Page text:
The second speaker responds:  “Well, I was thinking ‘April 19’ rather than ‘the first day of Passover’ -- but from my perspective, to have the commemoration take place on Passover would be fully appropriate.  Don’t you realize that what we have just been through is the NEW story of the Jewish people?!  We don’t need to recall Pharaoh of ancient times, because we have known an enemy even worse than Pharaoh in our own lifetimes!  The Holocaust has so completely overshadowed the glory of the Jewish people.  We SHOULD have a day of remembrance that overshadows Passover.  However, if you don’t think so, then wait until after Passover.   Just choose a day in the springtime, during the time when the Warsaw Ghetto Uprising was still taking place.”


The first speaker, now visibly upset, says, “But we have a centuries-old tradition not to engage in mourning and sadness during the month of Nisan when Passover falls!”

To which the second speaker mutters, ““You and your traditions....”

This is an invented dialogue, but the arguments were not so different from the arguments that were presented in those early years of the State of Israel, immediately after the Holocaust.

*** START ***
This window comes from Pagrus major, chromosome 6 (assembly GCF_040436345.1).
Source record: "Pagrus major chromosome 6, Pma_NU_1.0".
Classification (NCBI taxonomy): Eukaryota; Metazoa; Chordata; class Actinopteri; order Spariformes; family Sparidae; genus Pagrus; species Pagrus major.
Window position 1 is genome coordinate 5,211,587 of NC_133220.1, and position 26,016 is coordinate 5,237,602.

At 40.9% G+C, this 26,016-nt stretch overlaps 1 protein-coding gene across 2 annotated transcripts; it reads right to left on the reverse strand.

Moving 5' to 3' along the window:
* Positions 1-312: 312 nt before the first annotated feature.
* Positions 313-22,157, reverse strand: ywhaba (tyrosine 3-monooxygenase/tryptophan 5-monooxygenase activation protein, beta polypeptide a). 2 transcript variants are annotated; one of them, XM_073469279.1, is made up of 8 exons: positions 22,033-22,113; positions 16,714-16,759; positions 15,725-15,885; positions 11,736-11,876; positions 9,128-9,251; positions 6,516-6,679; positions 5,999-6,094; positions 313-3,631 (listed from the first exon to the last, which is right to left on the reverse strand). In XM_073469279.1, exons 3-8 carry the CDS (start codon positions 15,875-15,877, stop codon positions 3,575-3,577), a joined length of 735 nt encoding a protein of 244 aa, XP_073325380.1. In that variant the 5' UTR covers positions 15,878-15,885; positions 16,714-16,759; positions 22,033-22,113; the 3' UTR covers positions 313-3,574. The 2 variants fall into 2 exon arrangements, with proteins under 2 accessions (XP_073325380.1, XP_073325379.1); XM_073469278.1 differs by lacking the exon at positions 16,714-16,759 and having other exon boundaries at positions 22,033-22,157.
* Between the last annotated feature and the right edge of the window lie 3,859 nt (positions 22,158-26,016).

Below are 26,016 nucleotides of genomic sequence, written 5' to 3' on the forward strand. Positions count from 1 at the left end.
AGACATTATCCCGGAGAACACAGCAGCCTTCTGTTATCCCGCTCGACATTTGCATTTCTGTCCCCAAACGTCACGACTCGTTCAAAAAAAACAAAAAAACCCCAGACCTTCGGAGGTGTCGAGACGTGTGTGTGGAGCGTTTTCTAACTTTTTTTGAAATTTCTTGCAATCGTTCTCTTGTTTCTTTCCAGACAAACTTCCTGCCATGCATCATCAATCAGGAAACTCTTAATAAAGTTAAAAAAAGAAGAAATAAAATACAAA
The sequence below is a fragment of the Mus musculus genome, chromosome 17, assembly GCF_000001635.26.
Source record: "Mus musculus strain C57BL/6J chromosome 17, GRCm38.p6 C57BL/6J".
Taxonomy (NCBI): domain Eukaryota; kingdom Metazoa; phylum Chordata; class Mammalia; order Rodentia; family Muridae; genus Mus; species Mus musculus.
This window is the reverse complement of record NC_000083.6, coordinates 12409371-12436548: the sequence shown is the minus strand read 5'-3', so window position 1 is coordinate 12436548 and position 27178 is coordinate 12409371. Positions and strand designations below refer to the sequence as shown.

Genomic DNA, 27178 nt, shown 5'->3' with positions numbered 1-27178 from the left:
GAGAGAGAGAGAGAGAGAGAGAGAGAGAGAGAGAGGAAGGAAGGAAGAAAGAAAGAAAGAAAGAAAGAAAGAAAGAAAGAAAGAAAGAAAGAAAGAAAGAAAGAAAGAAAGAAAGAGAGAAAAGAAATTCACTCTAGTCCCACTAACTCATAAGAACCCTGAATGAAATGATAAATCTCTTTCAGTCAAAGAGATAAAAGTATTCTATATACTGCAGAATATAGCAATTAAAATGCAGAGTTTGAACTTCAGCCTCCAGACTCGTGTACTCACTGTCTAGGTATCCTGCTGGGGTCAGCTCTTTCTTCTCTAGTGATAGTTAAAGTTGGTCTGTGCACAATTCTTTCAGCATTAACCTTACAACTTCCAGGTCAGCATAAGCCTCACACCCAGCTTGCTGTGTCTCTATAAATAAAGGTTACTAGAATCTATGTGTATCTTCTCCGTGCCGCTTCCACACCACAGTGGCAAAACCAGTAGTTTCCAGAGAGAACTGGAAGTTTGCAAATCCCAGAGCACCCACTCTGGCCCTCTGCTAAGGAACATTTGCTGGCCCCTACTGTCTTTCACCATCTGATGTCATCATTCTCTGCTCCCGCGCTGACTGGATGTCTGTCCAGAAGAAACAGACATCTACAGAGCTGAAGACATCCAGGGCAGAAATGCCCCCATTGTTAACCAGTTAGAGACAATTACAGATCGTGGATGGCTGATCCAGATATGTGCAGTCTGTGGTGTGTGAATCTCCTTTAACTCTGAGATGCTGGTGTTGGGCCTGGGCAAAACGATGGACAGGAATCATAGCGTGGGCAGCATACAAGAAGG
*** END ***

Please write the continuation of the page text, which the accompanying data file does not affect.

If you wonder what actually happened on the twenty-seventh day of the Hebrew month of Nisan, which is the date for Yom HaShoah, Holocuast Remembrance Day, the answer is, nothing in particular.  It was no worse in terms of the horrors of the Holocaust than any other day.  It was a compromise between the ghetto fighters, who would have prefered to simply replace Passover with a Holocaust remembrance day, and the religious Jews, who preferred to fold Holocaust remembrance into an already existing day of mourning on the Jewish calendar, such as Tisha B’Av in the summer, or the Tenth of Tevet in the winter..